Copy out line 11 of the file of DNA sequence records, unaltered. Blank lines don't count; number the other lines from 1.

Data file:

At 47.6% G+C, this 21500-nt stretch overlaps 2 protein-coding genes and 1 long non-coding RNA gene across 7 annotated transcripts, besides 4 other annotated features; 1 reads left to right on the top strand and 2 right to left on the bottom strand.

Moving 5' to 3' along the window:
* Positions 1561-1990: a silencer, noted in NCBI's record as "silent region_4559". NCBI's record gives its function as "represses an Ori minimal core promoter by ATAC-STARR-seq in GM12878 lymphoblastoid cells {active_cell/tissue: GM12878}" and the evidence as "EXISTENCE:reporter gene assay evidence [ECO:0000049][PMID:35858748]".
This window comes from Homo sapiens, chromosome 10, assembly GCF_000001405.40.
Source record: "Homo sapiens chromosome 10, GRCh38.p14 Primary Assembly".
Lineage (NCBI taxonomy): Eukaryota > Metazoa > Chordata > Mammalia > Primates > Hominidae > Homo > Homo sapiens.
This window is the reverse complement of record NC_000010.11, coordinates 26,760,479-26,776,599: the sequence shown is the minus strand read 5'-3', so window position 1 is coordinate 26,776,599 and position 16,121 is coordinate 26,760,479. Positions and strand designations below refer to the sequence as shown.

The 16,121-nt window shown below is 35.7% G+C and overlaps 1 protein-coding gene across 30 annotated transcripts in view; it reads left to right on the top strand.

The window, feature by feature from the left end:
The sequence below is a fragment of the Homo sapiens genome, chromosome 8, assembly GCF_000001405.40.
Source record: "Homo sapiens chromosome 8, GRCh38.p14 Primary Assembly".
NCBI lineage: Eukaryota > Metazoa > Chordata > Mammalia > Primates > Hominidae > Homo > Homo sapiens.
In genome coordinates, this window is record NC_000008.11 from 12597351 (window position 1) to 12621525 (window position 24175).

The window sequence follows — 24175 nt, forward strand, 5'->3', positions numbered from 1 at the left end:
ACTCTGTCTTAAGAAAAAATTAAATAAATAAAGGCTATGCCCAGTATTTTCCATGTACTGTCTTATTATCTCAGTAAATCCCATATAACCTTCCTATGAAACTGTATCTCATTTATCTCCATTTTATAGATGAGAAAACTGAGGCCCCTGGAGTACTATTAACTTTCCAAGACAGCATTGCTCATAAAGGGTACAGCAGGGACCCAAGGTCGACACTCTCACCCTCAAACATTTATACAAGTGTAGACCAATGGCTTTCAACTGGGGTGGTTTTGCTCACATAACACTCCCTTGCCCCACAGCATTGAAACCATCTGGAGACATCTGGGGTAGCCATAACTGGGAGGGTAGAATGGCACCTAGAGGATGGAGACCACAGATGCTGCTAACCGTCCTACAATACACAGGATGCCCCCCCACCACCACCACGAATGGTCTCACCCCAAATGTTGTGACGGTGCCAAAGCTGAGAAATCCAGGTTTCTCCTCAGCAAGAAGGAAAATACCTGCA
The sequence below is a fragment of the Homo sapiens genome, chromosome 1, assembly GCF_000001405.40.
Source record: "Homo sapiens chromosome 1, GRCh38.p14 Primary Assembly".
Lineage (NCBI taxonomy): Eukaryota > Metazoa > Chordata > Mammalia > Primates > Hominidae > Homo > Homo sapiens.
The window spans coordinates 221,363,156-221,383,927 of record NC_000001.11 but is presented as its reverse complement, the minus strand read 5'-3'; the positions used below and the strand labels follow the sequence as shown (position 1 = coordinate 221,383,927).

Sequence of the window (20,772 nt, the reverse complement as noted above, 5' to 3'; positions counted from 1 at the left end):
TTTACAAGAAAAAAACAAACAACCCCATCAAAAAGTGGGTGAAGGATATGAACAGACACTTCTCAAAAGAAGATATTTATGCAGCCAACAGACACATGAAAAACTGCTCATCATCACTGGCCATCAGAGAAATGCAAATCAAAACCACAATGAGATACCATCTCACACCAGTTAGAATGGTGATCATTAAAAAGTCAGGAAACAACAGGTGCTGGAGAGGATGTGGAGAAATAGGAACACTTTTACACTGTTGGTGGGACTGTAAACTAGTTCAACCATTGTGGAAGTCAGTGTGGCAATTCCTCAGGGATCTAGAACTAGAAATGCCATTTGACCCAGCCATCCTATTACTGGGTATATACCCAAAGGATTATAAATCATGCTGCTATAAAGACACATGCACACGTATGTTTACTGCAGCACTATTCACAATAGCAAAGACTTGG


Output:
Source record: "Homo sapiens chromosome 8, GRCh38.p14 Primary Assembly".